The ball is in other people’s courts!

A SESHAN | Updated on January 19, 2018

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Preserving the status quo is the best thing the RBI could have done in times of financial uncertainty

The sixth bimonthly monetary policy statement of the Reserve Bank of India maintains the status quo. There are no changes in the repo, reverse repo, or marginal standing facility rates, or in the cash reserve ratio.

In the policy statements of recent periods, the statutory liquidity ratio has not been mentioned by the bank although the reader understands from the context that there is no change therein. One gets the feeling that in the current circumstances, the RBI has done its best with its ongoing policies and there is not much it can do further on inflation and growth.

Does this indicate a feeling of helplessness? The RBI cannot be blamed for this. It is perhaps true of many other central banks in the world as well. The formulation of the review has been handicapped in the absence of the Budget for the next fiscal year.

So any further space for policy action will depend on what the government does in relation to its financial performance and the action of banks in dealing with the rising problem of loans overdue for repayment. I confine my observations to the analytical part of the statement as I feel the RBI has done the right thing in not making any changes in its policy.

The assessment of trends in the economy in the domestic and external sectors is useful in understanding the rationale for the RBI’s policy decision to stand still. In the past, the central bank used to issue a detailed quarterly review of developments in the economy along with the policy review for the period. Now, of course, it is a bimonthly policy review.

Can it not still provide details for the trends in important variables such as growth in deposits/credit and money supply?

Updating the Bulletin

In the very distant past, the Bulletin used to carry a monthly review of financial markets: it was not of much use because of the inordinate delay in bringing out the issues. At one stage it was six months! The monthly review itself was one of the built-in causes of the delay.

When I was editor, it was decided at a meeting headed by the then deputy governor in charge of the department of economic analysis and policy to drop the monthly financial review and replace it with a quarterly review brought out without delay.

Due to many other steps taken within a few months the Bulletin appeared without any time-lag, the issue for a month being published in the course of the same month.

This healthy practice of timely publication continues thanks to the editorial staff following the system set up then.

The quarterly reviews were of great interest to domestic and international institutions. But, for no reason, once this writer retired, they were discontinued along with other popular features such as the summaries of important committee reports, news and notes, and so on.

In fact the entire Bulletin content, as proposed by the editor, was discussed with the deputy governor, and was approved by him. One does not know whether his consent was obtained for dropping the features. Quite likely not!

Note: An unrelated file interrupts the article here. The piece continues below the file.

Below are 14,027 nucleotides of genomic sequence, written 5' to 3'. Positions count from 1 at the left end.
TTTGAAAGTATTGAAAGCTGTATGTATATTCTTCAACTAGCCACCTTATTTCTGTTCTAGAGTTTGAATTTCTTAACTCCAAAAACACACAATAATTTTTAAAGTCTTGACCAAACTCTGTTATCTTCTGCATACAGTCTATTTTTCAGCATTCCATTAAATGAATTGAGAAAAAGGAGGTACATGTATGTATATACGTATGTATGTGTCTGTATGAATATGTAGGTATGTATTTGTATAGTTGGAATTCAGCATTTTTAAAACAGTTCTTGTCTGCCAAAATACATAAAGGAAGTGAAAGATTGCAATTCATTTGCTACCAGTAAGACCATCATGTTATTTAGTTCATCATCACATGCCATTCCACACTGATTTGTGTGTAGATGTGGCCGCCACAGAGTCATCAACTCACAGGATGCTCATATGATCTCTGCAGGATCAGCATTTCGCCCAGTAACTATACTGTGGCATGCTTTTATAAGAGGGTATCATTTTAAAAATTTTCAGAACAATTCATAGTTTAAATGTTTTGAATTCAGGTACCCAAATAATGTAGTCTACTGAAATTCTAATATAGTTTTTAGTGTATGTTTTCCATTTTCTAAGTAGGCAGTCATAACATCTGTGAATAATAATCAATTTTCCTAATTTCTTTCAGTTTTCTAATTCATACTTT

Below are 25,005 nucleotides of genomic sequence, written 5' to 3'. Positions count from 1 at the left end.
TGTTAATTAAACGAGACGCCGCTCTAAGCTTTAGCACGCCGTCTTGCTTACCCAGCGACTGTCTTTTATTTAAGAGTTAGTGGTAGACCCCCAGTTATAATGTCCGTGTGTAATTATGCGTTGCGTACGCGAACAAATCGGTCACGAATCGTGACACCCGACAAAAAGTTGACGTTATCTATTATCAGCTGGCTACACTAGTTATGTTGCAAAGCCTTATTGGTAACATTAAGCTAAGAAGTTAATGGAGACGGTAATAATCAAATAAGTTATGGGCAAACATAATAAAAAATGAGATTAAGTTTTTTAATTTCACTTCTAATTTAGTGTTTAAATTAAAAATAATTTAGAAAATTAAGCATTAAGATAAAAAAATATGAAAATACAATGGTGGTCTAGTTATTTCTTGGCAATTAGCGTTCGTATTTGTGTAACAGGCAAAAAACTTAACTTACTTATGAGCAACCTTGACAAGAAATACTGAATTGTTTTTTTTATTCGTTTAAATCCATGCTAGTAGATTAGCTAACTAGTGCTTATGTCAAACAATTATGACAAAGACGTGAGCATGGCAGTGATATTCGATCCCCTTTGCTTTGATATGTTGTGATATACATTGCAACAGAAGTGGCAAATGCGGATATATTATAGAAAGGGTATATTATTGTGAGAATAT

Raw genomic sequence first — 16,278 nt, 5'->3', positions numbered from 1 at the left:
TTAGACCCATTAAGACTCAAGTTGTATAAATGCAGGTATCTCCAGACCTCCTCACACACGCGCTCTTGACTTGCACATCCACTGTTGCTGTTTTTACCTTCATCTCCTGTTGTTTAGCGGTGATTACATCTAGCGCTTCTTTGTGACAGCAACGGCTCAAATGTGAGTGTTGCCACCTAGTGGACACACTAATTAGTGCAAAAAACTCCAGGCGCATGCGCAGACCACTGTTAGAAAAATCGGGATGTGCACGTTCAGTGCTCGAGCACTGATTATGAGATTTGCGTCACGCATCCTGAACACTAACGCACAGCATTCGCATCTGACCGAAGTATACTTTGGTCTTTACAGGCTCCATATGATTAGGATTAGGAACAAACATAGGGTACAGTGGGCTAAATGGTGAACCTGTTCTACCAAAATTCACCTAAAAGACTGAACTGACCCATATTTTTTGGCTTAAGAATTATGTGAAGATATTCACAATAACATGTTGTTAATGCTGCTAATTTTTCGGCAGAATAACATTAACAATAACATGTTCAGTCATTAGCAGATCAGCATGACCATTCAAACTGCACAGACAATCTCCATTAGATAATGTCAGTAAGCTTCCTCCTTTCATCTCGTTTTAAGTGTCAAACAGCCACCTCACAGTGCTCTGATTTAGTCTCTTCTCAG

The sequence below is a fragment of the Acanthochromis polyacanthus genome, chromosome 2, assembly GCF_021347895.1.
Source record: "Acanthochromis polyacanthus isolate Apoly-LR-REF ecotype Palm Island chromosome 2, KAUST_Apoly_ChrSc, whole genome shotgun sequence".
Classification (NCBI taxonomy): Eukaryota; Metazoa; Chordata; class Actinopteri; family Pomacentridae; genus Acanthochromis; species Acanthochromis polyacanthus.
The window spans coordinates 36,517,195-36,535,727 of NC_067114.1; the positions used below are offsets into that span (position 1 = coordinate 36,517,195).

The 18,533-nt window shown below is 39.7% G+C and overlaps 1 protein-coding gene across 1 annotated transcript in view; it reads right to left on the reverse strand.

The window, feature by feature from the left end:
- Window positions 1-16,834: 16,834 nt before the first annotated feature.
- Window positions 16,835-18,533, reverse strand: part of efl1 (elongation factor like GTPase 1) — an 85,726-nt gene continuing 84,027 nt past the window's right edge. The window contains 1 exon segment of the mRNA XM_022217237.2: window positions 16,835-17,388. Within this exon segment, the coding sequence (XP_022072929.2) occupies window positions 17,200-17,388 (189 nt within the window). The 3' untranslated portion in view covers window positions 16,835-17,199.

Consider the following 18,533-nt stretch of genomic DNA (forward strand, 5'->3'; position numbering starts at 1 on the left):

It is time that from the next review onwards the RBI resumes the practice of presenting a summary of developments in major economic and financial variables in the two-month period.

The external sector

Another area not touched upon adequately in the latest review is the external sector. The rupee has undergone depreciation over a period of time.

Of course, the RBI has stated more than once that its objective is to deal with the volatility in the market and not aim at any specific rate, which, in the nature of things, is difficult to determine. While it may not give any indication for what it will do in future, certainly it can reveal what it has done in the past to deal with volatility, such as its interventions in the market. Such data are now available in the Bulletin, but with a time-lag.

While the RBI has got over its excessive adherence to the concept of confidentiality, there are still some remnants that remain. In the distant past, data on the level of forex reserves were not available in the RBI’s publications although they were published in the monthly International Financial Statistics of the International Monetary Fund. I learnt that the reason was that it might lead to speculation against the rupee.

Thanks to the support I got from the top management I could introduce a table on forex reserves on a weekly basis in the weekly statistical supplement to the RBI Bulletin with no adverse effect on market operations.

Liquidity shortage

The central bank could have said something on the implications of the negative interest rate announced by the Bank of Japan. Will it give a fillip to the yen carry trade?

The RBI says that its liquidity operations in the market are designed to ensure that the call money rates are close to the policy rates and it will continue to be accommodative even if rates are left unchanged.

Is it a good policy to adhere to irrespective of the causes of shortage? Liquidity shortage may arise due to speculative demand in commodity, currency and asset markets. The governor of the Bank of England once said that there are occasions when the central bank follows the market instead of it being always the other way round.

If the hardening of rates is due to excess demand for liquidity that has no bearing on production and investment activities in the economy, the central bank should investigate the matter and decide on whether the higher rates are justified in the interests of the economy.

The writer is a Mumbai-based economic consultant

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Published on February 02, 2016
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